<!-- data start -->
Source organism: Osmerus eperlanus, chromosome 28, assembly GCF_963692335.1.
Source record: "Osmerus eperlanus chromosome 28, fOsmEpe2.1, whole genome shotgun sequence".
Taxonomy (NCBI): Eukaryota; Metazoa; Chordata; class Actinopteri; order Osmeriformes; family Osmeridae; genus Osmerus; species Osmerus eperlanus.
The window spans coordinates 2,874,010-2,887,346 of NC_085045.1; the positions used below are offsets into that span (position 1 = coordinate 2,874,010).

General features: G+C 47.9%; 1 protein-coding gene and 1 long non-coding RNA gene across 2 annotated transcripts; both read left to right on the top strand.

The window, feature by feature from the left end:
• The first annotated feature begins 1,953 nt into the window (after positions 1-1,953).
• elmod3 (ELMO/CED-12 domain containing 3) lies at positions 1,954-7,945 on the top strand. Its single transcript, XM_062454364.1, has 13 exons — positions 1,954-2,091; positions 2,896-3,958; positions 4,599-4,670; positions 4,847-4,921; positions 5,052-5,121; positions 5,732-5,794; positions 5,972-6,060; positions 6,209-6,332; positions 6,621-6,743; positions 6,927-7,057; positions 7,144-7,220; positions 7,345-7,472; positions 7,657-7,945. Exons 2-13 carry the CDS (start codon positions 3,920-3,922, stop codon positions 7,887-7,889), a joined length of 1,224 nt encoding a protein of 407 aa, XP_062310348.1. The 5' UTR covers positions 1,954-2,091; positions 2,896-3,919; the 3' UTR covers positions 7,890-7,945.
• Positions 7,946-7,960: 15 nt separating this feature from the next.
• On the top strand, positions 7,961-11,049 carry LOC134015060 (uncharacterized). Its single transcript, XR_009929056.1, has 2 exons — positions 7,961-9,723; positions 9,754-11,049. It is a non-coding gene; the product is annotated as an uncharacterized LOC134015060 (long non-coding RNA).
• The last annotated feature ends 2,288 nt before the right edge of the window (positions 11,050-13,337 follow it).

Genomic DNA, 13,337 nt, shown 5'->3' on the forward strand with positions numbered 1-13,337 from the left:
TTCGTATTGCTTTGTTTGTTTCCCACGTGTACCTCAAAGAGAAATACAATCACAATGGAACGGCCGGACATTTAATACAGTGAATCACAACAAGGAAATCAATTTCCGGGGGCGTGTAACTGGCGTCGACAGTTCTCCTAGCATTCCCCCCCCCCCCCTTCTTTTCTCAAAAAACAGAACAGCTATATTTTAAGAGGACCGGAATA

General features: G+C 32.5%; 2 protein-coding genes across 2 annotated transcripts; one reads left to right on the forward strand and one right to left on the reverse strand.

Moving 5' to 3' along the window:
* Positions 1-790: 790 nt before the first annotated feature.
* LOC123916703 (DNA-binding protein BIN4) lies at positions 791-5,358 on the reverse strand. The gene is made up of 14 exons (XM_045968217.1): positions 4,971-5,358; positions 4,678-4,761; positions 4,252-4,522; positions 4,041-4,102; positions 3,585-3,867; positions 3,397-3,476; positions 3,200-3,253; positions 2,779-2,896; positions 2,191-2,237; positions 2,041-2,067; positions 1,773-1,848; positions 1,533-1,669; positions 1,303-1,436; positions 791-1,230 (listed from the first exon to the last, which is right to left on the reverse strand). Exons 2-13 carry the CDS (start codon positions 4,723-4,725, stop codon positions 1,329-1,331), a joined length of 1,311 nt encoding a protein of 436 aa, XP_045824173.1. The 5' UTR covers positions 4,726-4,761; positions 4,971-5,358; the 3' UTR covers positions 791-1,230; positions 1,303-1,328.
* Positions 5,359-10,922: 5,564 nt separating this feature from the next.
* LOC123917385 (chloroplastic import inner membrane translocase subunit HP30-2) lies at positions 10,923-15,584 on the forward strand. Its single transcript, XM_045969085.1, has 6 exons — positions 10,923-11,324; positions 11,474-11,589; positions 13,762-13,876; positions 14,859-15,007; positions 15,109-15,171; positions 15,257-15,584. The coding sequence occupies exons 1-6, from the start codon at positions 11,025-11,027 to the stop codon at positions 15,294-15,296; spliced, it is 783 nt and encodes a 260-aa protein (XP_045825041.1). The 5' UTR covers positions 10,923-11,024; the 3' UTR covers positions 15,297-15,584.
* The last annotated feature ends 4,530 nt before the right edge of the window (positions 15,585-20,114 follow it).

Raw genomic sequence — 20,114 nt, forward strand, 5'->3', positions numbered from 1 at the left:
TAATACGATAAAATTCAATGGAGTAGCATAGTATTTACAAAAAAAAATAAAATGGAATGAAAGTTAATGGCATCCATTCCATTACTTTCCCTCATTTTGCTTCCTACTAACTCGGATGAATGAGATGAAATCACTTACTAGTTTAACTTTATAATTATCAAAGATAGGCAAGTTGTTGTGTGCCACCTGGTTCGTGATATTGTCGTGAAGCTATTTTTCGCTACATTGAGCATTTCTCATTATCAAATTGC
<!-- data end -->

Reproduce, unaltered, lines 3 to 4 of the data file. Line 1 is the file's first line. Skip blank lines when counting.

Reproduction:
Taxonomy (NCBI): Eukaryota; Metazoa; Chordata; class Actinopteri; order Osmeriformes; family Osmeridae; genus Osmerus; species Osmerus eperlanus.
The window spans coordinates 2,874,010-2,887,346 of NC_085045.1; the positions used below are offsets into that span (position 1 = coordinate 2,874,010).